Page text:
Damn you, Brains Base – why must you torture us with masterful adaptations that stop in the middle?
It would be hard to overstate just how much I love these two “side” characters (the term doesn’t do them justice), whether as a potential couple or not. Natsume and Sasayan are pretty much perfect as supporting players because they’re interesting and loveable enough to be mains on their own, but they slot perfectly into their places alongside the leads. The serve many roles in Tonari, most especially Natsume – they provide a “third way” perspective on Haru and Shizuku, they drive much of the comedy, and they expand the storyline in new and interesting directions. If you were to go to the drawing board and design the Platonic ideals, these two would be pretty close.
But of course, I can’t ignore the “potential couple” part of the equation, because I’ve rarely seen too anime characters that seem such a perfect fit for each other. Natsume’s crush on Mi-chan is certainly genuine and heartfelt, but it’s as she says herself – “I can act normal around Sasayan.” For a girl who struggles with self-loathing and restless anxiety every day and hates boys to boot, how special does that make Sasayan to her? Yet she seems quite genuinely unmoved by him as a potential romantic partner. Even Natsume seems to realize that Mi-chan is a fantasy more than a real romantic option, but given her professed hatred (overstated for self-denial purposes) for guys, that makes him safe as an object of affection – there’s no chance of things really going anywhere.
As for Sasayan, he continues to be one of the most interesting and downright mysterious characters in recent anime, especially those focused on teens. He’s bright, normal, seemingly very centered – he has many friends he has fun with, and indulges his goofball teenaged-boy side without channeling it in destructive directions. He is, superficially, easily the most well-adjusted of the main quartet. Yet his feelings for Natsume are genuinely Sphinx-like. He always seems to be hanging around at key moments, his face symbolically half-hidden, overhearing things with an impassive reaction. He’s aware of Natsume’s crush on Mi-chan, and acts to help pave the way for his friend with her. Yet she’s also the first person he thinks to call on New Year’s Eve, even if his “plan” was superficially not for his own benefit. Behind his smiling, kind face I suspect he has strong feelings for Natsume, and in spite of that façade he’s as tortured by the fear of rejection as any other boy his age.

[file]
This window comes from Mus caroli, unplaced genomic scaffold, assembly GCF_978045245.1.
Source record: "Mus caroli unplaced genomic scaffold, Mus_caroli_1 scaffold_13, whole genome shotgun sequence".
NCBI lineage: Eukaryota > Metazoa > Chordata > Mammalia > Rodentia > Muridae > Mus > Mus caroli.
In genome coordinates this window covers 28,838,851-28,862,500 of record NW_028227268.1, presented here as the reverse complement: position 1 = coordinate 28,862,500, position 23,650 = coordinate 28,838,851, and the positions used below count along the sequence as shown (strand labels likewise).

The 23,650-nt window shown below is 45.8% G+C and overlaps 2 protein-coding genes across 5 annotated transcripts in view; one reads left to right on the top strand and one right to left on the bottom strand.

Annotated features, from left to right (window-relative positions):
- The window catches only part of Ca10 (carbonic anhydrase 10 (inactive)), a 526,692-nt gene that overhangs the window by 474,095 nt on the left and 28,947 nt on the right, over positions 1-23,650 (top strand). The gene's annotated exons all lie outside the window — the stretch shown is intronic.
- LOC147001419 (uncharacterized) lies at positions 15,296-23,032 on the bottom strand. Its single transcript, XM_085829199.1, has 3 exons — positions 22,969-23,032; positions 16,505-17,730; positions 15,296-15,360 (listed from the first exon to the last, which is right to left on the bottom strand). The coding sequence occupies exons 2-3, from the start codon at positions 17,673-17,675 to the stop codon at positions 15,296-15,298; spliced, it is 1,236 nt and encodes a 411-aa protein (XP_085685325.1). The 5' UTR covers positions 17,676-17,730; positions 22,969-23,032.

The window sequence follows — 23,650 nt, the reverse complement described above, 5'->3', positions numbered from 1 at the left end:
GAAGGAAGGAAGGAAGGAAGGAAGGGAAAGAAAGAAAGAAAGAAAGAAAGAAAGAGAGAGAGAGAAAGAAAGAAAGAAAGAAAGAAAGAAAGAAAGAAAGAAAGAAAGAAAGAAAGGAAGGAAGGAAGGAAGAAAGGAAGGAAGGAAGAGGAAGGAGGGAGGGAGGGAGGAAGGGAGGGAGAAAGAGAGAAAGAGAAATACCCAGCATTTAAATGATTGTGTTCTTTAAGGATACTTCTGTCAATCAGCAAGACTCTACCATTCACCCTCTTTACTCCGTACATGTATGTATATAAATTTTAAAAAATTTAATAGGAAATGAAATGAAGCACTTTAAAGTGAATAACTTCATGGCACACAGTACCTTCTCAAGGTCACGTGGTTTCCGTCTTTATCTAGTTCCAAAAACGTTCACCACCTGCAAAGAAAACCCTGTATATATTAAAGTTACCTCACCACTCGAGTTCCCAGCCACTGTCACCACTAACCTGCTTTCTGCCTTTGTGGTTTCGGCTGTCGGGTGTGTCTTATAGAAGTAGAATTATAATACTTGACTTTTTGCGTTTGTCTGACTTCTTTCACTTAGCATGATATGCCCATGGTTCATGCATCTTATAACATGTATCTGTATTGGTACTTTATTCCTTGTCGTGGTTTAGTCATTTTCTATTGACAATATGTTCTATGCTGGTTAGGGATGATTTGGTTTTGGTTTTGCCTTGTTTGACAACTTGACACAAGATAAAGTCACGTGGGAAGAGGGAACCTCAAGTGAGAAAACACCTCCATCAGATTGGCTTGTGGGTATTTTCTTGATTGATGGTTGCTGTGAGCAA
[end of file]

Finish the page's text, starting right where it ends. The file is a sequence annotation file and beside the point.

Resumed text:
Ah, what a mess – but then, adolescence is a mess, and Tonari is able to portray the essence of that painful experience without being maudlin or depressing. Natsume is the perfect poster girl for the way this show is gut-wrenching and uplifting at the same time – she’s so sweet, so desperate to be loved, and so awkward in everything she does. I’ve been lonely on New Year’s myself, and it’s not fun – especially when you’re a teenager. I see no future between her and Mi-chan and to be clear, I hope there isn’t one – he’s way, way too old for her and it’s a terrible idea. But fortunately I think he’s both a very smart and very compassionate person, far too much of both to be swayed by her shock confession. He tells her that “The best kind of love helps us grow up” – very wise words that could apply to the main couple in this series – and perhaps they might fit her crush on Mi-chan too. And if somehow the stars aligned for Natsume and Sasayan to get together, I think it would apply to that relationship too, as Natsume desperately needs to be involved in a relationship that can help her realize how special she is and how not all boys fit the ogre-like image she’s built up in her mind. She may have convinced herself that she’s in-love with the idea of “normal” female friendship, but her own romantic inclinations haven’t been denied – only submerged.
No question about it, this show is special, and it’s painful to see it ending when it’s absolutely in superb form. I loved so much about this episode – Mitty’s “She’s being really pushy for someone so timid” comment that captured Natsume so well. Mi-chan’s warning to Haru not to dive off the roof – and Mitty’s reaction. Natsume’s frank and honest conversation with Ooshima, so on-point and direct. And the extremely clever sequence with the phone calls, with the audience only finding out at the end that Sasayan called Natsume at Midnight, hoping to hear her voice. It was my favorite New Year’s sequence since Cross Game, and given how often this holiday shows up in anime that’s saying a lot.
I’ve spent six paragraphs talking about the penultimate episode of a school romance and have barely mentioned the lead couple, and that’s a testament to just how deep this series is in terms of character and plot. Tonari isn’t one for easy answers and I don’t expect that to change now. Haru and Shizuku have problems to sort out – with each other, but with themselves first. Her bribe to keep him off her back for the rest of cram school was more akin to a mother trying to motivate her elementary-school son to study than a girlfriend and boyfriend, but that’s in essence a good measure of the issues these two face as a couple. Yet as surely as they have those issues, I still see no indication that either of them has felt anything remotely as strong for another person as they do for each other. If Natsume and Sasayan is a stealth relationship, this one is full of dirty laundry – while neither Haru or Mitty has really confronted their own root cause for the baggage they’re carrying, they share a remarkably open communication – and that familiarity speaks to the connection between them. Maybe it will work and maybe it won’t – who knows, if the manga sales see a sizable bump we might even find out on-screen someday, unlikely as it is – but contrary to what some believe I really think there’s a lot to build around in their relationship.